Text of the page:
Just learned that Brian Jacques died. He was the author of the Redwall series. If you have ever been a parent of a reader (and raising your kids as a reader is a big part of the job of a parent) you are probably familiar with the series. My daughter Millie was huge fan, read them all, most of them several times, and owned many if not most of them. So I know of Mr. Jacques.
The books are tales of adventure and derring do by the residents of Redwall Abbey, who are all animals. The stories are almost Arthurian, with the noble rabbits, mice, badgers and other critters struggling for good against evil foxes, wolves etc. The stories are good enough to stand on their own for adults, and with personified animals as their protagonists, they appeal more directly to kids.
Jacques died in February at age 71, and he left behind a treasure. In fact, he has a new one coming out in May, so in every sense the saga of Redwall Abbey in Mossflower Country lives on. That's not a bad legacy, and one of the things that writers have to look forward to, leaving behind something that will live on long after we're gone.
Adios, Brian Jacques.
Good Reading – Eric at Pimp My Novel, one of my favorite writer blogs, has a post that's well worth reading, some simple rules to keep in mind if you're a writer. In a nutshell (minus his very clear elucidation) they are:
• Create and Keep a Schedule
• Be Disciplined
• Be Willing to Revise
• Don't Give Up Easily
• Maintain Relationships with Other Writers
There's a lot more to it than that, of course, but that's a good place to start. Go over and give the blog a read. It's all about remembering that if you're serious about writing, you have to make it a priority and approach it in a disciplined, serious fashion. Almost businesslike, I'd say. These are all bits of advise I've given, when asked (which isn't often, I admit) and have tried to follow myself. You ought to write them and post them where you can see them daily, even needlepoint them int a sampler – except that would take away from your writing.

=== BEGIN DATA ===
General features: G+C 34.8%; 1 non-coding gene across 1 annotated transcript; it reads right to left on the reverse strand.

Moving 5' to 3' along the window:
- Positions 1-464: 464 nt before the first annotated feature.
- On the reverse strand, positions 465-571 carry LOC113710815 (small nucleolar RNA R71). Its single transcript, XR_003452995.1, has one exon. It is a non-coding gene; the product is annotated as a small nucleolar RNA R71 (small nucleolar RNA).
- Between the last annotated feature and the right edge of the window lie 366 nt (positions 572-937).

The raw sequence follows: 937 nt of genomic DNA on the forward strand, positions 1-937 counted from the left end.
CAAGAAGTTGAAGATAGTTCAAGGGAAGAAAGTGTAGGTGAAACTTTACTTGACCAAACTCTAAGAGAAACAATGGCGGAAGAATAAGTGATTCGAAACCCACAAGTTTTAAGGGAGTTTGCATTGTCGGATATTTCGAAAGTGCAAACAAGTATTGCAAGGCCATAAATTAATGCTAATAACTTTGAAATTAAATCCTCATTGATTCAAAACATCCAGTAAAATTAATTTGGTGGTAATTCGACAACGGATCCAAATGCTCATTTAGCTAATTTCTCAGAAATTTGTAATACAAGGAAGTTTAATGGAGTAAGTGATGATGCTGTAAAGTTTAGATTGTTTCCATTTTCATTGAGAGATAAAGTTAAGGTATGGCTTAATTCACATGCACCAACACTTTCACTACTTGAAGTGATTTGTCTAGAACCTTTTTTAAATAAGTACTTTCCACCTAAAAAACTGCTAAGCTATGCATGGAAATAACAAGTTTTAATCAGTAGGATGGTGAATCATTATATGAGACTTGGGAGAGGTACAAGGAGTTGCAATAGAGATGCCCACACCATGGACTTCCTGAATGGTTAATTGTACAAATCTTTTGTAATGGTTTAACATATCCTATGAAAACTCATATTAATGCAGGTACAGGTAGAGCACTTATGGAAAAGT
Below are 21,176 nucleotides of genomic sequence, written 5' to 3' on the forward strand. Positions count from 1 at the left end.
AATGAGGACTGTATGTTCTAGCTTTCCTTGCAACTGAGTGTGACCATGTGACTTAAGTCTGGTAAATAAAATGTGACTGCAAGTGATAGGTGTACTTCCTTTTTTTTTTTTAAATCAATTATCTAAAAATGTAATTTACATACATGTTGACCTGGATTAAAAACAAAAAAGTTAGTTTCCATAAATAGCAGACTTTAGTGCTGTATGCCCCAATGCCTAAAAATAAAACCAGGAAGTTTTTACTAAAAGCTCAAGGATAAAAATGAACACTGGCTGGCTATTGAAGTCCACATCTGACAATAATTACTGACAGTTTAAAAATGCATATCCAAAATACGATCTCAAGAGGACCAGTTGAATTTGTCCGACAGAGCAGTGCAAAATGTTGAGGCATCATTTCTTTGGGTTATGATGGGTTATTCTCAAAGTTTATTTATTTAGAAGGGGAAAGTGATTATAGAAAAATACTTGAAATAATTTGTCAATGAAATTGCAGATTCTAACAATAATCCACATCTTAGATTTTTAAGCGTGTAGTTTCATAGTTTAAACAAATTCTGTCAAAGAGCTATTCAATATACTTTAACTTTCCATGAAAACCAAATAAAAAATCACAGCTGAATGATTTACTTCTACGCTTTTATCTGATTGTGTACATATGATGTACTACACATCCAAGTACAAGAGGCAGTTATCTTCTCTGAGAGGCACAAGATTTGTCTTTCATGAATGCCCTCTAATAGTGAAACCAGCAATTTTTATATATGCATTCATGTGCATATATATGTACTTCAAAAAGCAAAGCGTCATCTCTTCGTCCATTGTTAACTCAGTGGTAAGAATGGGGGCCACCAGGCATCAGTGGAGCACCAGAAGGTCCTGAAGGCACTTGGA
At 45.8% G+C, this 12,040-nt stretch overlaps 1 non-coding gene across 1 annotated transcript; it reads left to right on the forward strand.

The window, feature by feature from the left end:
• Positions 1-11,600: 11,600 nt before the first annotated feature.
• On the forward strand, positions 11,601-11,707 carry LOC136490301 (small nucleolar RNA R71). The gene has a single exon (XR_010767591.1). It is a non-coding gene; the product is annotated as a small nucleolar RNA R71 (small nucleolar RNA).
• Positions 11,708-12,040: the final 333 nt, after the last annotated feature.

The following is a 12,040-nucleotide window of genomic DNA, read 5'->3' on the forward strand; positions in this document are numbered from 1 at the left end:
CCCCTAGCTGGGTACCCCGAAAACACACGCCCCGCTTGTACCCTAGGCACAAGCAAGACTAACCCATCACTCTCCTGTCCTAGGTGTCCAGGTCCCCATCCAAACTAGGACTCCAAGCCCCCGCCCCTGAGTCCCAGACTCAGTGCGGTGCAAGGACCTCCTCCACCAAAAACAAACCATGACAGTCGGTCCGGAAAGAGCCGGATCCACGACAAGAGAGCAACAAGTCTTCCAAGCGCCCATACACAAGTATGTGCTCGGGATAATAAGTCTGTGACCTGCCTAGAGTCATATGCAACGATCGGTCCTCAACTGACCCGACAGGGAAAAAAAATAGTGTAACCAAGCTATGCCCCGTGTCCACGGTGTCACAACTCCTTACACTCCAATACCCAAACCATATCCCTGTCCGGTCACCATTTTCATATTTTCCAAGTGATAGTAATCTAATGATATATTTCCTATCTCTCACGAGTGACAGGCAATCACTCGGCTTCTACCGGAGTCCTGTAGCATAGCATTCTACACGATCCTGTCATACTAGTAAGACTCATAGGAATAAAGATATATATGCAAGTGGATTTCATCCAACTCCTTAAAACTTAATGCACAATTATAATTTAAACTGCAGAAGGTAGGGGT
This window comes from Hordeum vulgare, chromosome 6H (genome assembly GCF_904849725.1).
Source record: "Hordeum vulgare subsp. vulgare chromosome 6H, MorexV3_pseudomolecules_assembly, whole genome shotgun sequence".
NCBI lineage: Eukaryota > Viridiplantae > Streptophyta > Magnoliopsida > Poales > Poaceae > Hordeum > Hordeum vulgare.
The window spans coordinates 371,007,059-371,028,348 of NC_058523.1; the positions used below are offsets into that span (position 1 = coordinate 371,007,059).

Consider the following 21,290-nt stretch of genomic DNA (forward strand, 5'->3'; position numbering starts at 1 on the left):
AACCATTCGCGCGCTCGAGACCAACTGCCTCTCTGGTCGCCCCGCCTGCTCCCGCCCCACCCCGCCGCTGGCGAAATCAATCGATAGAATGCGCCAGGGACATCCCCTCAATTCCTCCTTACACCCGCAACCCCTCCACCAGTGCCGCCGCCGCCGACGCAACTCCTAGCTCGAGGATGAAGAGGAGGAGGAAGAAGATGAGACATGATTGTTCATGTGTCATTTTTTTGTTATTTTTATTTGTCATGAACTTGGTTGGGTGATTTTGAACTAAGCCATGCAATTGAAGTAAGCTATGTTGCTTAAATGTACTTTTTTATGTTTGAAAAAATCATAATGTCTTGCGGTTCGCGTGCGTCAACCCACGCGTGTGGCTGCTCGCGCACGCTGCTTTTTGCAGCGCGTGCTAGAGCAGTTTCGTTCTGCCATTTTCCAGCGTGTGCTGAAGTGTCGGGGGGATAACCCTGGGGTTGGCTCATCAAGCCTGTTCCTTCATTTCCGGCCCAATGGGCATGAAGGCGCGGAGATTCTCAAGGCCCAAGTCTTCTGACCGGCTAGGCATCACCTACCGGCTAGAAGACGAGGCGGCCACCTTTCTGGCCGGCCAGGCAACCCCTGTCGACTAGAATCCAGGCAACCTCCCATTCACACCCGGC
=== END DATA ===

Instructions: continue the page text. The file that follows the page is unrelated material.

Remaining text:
Anyway, very good advice from a very good writing blog.
My Update – How in the world did I write more than 2,000 words this morning? I had limited time, had to have the chapter finished to read it to the class, and I had barely started. So I just put my head down and was shocked when I checked the word count.
Not the greatest stuff I've ever written, but like I said before, it didn't have to be great. It had to be done. Great is for the second draft. And it was good enough to elicit a few laughs and a big gasp at the end. "Where's T.J.?" they all asked, echoing Leslie.
Where indeed. I'm not certain, although I think he's having a big adventure.
The key, for me, was realizing that all the other considerations were side issues. If the book is about getting those bones buried at the mall, then get the kids to the mall and commence with the shovels. There's plenty of things to get in their way once I get them there, and everything else is superfluous. So go, go, go!
That's about it for today.